Creators don’t have to like it, but free culture is here and it’s getting more pervasive. The brutal economics of discovery combined with no marginal cost create a relentless path toward free, which deepens the gap. Going forward, many things that can be free, will be.
[Worth a side note to talk about the ‘shoulds’. Some commentators have argued quite forcibly that things shouldn’t be free, that creators should always be paid, that 47% of our economy is based on intellectual property…
Of course, free has always been part of the equation. These commentators, the ones arguing in interviews or in blog posts, are already sharing their ideas for free. The bestselling book of all time has no copyright and has been shared freely for thousands of years. Musicians gladly show up to play for virtually free on American Bandstand or the Tonight Show.
Most ideas have never been something one could monetize. The inventor of the knock knock joke, for example, or the two college kids who coined Six Degrees of Kevin Bacon have put ideas into the ideastream, and they spread without much thought for cash compensation.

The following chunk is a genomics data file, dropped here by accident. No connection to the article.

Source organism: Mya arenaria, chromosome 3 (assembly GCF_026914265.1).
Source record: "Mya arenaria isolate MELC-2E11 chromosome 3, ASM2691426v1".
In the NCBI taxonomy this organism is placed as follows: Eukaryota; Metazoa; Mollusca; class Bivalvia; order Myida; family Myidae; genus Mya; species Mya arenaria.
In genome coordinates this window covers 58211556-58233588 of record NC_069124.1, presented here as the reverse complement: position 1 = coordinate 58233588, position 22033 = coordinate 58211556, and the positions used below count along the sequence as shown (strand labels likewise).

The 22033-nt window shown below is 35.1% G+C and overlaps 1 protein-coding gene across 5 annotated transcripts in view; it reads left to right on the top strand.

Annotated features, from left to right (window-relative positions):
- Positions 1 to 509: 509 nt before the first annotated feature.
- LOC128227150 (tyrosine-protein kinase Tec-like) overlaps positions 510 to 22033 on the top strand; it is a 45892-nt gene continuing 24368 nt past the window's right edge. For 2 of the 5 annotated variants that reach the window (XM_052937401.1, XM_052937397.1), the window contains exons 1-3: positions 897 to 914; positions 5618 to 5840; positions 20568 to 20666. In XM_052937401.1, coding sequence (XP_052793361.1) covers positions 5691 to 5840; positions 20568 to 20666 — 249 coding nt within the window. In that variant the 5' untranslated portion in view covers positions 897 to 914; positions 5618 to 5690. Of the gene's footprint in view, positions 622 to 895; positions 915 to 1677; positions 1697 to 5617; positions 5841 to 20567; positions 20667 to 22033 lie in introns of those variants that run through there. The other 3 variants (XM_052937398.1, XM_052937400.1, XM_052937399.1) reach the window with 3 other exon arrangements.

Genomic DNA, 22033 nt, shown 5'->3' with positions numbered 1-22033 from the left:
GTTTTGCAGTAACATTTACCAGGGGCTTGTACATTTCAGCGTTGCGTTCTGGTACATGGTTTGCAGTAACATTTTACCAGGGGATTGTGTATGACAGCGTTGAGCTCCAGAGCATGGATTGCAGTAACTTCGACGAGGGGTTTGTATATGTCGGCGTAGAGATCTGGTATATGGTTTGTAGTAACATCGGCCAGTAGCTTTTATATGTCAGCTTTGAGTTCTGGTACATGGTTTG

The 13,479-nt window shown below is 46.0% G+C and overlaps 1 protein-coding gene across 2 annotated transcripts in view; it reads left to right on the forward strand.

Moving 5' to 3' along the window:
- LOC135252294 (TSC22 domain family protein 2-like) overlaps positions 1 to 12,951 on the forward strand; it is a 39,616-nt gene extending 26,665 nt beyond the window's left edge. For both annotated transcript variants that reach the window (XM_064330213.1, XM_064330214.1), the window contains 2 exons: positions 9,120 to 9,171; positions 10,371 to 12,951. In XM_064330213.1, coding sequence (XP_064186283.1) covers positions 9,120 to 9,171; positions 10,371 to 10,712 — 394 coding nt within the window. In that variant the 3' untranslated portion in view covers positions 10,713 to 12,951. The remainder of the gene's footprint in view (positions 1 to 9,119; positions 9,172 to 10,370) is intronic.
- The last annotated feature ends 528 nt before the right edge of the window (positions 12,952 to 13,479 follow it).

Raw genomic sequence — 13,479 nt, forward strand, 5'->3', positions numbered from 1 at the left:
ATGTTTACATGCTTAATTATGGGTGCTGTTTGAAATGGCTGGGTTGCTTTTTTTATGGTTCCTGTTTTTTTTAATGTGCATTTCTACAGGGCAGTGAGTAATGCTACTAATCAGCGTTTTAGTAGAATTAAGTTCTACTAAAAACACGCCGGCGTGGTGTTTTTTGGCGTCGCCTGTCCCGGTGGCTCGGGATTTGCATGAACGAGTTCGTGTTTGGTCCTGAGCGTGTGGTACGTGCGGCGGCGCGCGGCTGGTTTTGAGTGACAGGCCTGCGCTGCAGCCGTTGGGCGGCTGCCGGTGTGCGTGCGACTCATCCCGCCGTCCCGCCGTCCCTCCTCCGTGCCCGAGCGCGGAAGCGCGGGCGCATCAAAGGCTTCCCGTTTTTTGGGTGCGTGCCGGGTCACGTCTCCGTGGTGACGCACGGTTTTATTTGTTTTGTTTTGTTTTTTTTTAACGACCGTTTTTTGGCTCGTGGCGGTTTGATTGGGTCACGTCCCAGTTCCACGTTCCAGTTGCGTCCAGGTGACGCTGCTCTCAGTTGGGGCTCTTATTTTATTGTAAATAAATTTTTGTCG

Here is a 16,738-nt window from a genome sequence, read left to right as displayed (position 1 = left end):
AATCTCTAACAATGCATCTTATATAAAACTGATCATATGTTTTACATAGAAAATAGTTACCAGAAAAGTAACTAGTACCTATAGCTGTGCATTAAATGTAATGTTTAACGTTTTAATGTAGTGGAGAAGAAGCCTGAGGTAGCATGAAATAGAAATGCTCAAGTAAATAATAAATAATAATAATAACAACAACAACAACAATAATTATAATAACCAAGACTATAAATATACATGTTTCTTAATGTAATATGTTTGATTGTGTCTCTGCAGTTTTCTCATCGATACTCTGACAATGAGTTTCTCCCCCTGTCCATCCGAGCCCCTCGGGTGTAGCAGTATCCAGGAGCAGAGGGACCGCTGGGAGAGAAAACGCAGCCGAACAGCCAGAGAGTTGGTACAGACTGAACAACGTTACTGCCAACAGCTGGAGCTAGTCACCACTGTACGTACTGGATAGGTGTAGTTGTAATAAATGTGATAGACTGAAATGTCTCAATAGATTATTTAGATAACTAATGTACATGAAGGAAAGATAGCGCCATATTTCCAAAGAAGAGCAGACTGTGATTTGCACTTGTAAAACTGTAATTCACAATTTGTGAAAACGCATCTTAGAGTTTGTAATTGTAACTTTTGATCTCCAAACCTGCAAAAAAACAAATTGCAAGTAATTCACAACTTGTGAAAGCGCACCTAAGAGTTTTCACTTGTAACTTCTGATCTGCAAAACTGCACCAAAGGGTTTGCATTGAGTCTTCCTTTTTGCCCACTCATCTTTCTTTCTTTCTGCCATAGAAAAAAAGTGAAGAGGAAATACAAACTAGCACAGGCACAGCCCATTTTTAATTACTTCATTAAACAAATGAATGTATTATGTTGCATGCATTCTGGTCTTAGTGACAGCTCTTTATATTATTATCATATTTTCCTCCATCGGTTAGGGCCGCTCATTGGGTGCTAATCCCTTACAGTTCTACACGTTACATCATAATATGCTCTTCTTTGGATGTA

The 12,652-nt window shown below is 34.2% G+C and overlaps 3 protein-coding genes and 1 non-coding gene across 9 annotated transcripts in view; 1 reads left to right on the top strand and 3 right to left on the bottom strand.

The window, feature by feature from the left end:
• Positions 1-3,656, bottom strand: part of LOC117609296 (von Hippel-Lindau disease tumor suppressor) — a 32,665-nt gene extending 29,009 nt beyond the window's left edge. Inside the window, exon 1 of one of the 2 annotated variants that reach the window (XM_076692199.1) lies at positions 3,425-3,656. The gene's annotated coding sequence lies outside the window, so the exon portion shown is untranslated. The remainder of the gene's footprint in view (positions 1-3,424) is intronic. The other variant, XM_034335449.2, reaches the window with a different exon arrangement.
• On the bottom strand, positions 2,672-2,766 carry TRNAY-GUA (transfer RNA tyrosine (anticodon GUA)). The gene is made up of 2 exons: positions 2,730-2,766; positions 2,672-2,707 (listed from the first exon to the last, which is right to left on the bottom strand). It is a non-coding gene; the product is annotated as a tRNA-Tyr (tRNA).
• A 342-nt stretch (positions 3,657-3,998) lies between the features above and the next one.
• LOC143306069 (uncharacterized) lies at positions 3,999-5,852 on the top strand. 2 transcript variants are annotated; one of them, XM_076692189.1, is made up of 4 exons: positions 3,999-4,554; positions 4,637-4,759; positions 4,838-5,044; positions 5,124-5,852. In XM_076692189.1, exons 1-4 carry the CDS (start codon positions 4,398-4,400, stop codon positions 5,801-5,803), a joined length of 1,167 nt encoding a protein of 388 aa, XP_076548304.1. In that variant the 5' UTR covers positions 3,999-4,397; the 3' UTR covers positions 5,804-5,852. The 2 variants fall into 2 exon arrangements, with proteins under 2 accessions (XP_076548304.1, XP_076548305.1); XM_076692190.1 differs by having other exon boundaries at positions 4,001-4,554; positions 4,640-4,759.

I’m certainly not arguing that content should be free, it’s clear that the argument on the either side isn’t absolute. My argument is that the line for using free as a discovery tool is shifting, and the best (and perhaps only) way to monetize in the future is for the idea to be encased in something that could never realistically be free. Products and services with a marginal cost of more than zero, for example.
Should consumers be willing to pay for great content? You bet. In fact, paying for content is a great way to ensure that more of it gets made.
Does the game theory of the market make it likely that those in search of discovery will accelerate the use of free to get attention? Of course.
Creators have trained the most coveted, biggest spending and intelligent portion of the market to expect that many digital items will be free. Now it’s up to us to wrap those items in such a way that they’re worth paying for again.]
Source: Seth Godin’s blog